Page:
Background: Kidney transplantation of expanded criteria deceased donors (DCE) has become a common clinical practice. However, DCE outcomes are inferior compared to kidney transplants from standard criteria donors (DCS). Aim: To evaluate intermediate and long-term outcomes of DCE transplanted patients. Material and Methods: Cadaveric kidney transplants were evaluated using a retrospective cohort of eight consecutive years. Complications and long-term function of the transplant were assessed in DCE and DCS kidney recipients. Results: Of 213 patients analyzed, 34 (16%) underwent DCE transplantation. DCS recipients spent more time on the waiting list for transplantation (p=0.04). DCE recipients showed higher frequency of surgical complications (p=0.04), vascular complications (p=0.02), acute transplant rejection (p=0.05), and hospitalizations (p=0.01). Creatinine (mg/dL) in DCE and DCS recipients was 2.3 and 1.5 respectively at year one (p<0.01) and 2.6 and 1.6 respectively at year five (p<0.01). Graft survival in the DCE group was significantly lower at 5 years (61 and 89% respectively, p<0.01). Conclusions: DCE grafts are associated with lower survival, higher hospitalization rate and commonly develop surgical complications and rejections.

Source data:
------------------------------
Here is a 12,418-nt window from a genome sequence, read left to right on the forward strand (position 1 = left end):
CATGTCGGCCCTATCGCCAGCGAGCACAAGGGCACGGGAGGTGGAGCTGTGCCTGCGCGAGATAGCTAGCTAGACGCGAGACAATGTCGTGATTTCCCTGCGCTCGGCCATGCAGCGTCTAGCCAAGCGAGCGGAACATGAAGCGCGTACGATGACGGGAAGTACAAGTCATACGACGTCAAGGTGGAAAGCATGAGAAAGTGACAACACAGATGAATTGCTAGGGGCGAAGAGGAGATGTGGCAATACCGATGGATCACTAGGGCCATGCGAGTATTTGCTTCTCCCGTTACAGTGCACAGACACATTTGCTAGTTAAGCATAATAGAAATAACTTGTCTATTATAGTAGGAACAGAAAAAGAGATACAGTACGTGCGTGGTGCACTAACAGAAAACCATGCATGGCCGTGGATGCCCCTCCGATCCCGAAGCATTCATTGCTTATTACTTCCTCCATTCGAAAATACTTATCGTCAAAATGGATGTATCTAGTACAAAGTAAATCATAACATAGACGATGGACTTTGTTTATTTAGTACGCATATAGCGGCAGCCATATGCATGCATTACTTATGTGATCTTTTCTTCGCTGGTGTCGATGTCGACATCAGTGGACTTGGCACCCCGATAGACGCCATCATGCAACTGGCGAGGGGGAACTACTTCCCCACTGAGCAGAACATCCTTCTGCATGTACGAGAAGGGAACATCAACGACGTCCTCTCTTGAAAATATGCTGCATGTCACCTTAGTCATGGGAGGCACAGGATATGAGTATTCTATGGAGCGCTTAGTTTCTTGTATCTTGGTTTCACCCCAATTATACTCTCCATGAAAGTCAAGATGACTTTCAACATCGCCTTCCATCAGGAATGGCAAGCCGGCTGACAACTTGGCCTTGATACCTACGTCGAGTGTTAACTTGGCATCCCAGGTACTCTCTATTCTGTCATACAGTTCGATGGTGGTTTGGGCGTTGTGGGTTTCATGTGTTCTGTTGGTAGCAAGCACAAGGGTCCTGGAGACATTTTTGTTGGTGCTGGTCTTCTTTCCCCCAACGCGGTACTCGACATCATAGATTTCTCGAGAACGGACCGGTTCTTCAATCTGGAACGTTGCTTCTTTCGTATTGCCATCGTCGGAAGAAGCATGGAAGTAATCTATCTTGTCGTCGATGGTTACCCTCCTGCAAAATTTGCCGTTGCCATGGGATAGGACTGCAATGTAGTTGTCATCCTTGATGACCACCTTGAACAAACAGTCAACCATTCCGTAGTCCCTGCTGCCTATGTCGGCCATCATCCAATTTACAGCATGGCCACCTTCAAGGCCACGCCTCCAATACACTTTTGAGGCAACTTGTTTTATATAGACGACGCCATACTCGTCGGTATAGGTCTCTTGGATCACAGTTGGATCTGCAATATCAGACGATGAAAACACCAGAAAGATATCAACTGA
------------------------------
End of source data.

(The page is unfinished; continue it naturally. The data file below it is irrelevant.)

Aged; Donor selection; Graft rejection; Graft survival; Kidney transplantation